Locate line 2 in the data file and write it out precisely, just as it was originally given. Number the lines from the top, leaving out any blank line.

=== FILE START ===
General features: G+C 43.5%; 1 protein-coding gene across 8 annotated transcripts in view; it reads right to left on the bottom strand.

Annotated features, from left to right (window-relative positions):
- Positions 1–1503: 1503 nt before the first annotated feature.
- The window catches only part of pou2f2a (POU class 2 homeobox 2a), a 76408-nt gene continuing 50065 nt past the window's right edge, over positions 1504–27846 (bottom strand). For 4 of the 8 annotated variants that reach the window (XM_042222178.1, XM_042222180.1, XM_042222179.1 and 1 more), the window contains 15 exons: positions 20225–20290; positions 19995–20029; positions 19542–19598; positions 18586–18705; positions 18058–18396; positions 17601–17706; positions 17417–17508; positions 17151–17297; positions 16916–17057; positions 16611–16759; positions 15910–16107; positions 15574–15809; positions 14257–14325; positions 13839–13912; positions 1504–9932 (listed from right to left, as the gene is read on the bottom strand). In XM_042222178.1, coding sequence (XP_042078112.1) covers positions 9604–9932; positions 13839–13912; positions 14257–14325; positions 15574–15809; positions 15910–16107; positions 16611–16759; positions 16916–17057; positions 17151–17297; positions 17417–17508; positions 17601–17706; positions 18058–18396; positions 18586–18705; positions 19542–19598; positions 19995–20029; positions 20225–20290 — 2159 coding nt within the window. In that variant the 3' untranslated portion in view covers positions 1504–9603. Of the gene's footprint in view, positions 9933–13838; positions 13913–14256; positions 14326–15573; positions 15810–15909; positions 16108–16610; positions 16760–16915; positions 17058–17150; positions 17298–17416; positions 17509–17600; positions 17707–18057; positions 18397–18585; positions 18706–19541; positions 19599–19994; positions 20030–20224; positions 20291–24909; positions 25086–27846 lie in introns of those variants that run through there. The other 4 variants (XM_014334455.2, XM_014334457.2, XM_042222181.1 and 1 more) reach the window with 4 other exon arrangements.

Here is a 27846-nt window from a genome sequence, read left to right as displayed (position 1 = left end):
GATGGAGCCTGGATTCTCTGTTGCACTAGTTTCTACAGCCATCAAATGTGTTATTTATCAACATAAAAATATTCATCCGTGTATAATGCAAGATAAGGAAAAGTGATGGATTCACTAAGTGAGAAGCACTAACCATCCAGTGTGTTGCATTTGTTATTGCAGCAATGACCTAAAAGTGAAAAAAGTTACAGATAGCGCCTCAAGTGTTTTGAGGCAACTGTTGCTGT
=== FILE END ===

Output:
Annotated features, from left to right (window-relative positions):